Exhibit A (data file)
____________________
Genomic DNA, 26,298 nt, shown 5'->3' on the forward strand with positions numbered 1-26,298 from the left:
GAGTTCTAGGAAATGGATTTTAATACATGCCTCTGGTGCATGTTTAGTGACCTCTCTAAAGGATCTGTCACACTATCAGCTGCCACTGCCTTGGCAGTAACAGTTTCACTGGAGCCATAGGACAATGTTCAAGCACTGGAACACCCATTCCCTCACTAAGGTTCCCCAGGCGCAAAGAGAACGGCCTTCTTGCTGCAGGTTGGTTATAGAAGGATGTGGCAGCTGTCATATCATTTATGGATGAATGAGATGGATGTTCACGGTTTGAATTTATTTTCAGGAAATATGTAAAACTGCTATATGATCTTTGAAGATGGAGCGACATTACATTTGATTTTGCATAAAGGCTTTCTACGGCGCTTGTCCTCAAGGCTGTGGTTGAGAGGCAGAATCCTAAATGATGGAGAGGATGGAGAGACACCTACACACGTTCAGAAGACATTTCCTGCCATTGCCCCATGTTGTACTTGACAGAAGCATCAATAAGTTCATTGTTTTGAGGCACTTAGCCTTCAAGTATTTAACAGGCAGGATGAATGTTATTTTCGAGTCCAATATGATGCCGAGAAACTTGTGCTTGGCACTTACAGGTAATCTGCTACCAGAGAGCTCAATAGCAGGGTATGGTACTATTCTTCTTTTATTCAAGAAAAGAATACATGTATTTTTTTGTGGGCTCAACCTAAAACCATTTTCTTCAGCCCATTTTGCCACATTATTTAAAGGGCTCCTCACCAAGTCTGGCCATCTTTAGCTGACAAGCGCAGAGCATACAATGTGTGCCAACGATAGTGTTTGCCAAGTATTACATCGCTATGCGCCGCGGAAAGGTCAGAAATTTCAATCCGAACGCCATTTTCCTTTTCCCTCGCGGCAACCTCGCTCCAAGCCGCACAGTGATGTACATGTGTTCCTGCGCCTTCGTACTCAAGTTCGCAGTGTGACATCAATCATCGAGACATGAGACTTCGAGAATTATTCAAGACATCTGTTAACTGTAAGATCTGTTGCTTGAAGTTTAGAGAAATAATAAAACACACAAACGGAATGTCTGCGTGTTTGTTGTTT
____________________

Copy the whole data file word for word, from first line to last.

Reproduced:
Genomic DNA, 26,298 nt, shown 5'->3' on the forward strand with positions numbered 1-26,298 from the left:
GAGTTCTAGGAAATGGATTTTAATACATGCCTCTGGTGCATGTTTAGTGACCTCTCTAAAGGATCTGTCACACTATCAGCTGCCACTGCCTTGGCAGTAACAGTTTCACTGGAGCCATAGGACAATGTTCAAGCACTGGAACACCCATTCCCTCACTAAGGTTCCCCAGGCGCAAAGAGAACGGCCTTCTTGCTGCAGGTTGGTTATAGAAGGATGTGGCAGCTGTCATATCATTTATGGATGAATGAGATGGATGTTCACGGTTTGAATTTATTTTCAGGAAATATGTAAAACTGCTATATGATCTTTGAAGATGGAGCGACATTACATTTGATTTTGCATAAAGGCTTTCTACGGCGCTTGTCCTCAAGGCTGTGGTTGAGAGGCAGAATCCTAAATGATGGAGAGGATGGAGAGACACCTACACACGTTCAGAAGACATTTCCTGCCATTGCCCCATGTTGTACTTGACAGAAGCATCAATAAGTTCATTGTTTTGAGGCACTTAGCCTTCAAGTATTTAACAGGCAGGATGAATGTTATTTTCGAGTCCAATATGATGCCGAGAAACTTGTGCTTGGCACTTACAGGTAATCTGCTACCAGAGAGCTCAATAGCAGGGTATGGTACTATTCTTCTTTTATTCAAGAAAAGAATACATGTATTTTTTTGTGGGCTCAACCTAAAACCATTTTCTTCAGCCCATTTTGCCACATTATTTAAAGGGCTCCTCACCAAGTCTGGCCATCTTTAGCTGACAAGCGCAGAGCATACAATGTGTGCCAACGATAGTGTTTGCCAAGTATTACATCGCTATGCGCCGCGGAAAGGTCAGAAATTTCAATCCGAACGCCATTTTCCTTTTCCCTCGCGGCAACCTCGCTCCAAGCCGCACAGTGATGTACATGTGTTCCTGCGCCTTCGTACTCAAGTTCGCAGTGTGACATCAATCATCGAGACATGAGACTTCGAGAATTATTCAAGACATCTGTTAACTGTAAGATCTGTTGCTTGAAGTTTAGAGAAATAATAAAACACACAAACGGAATGTCTGCGTGTTTGTTGTTT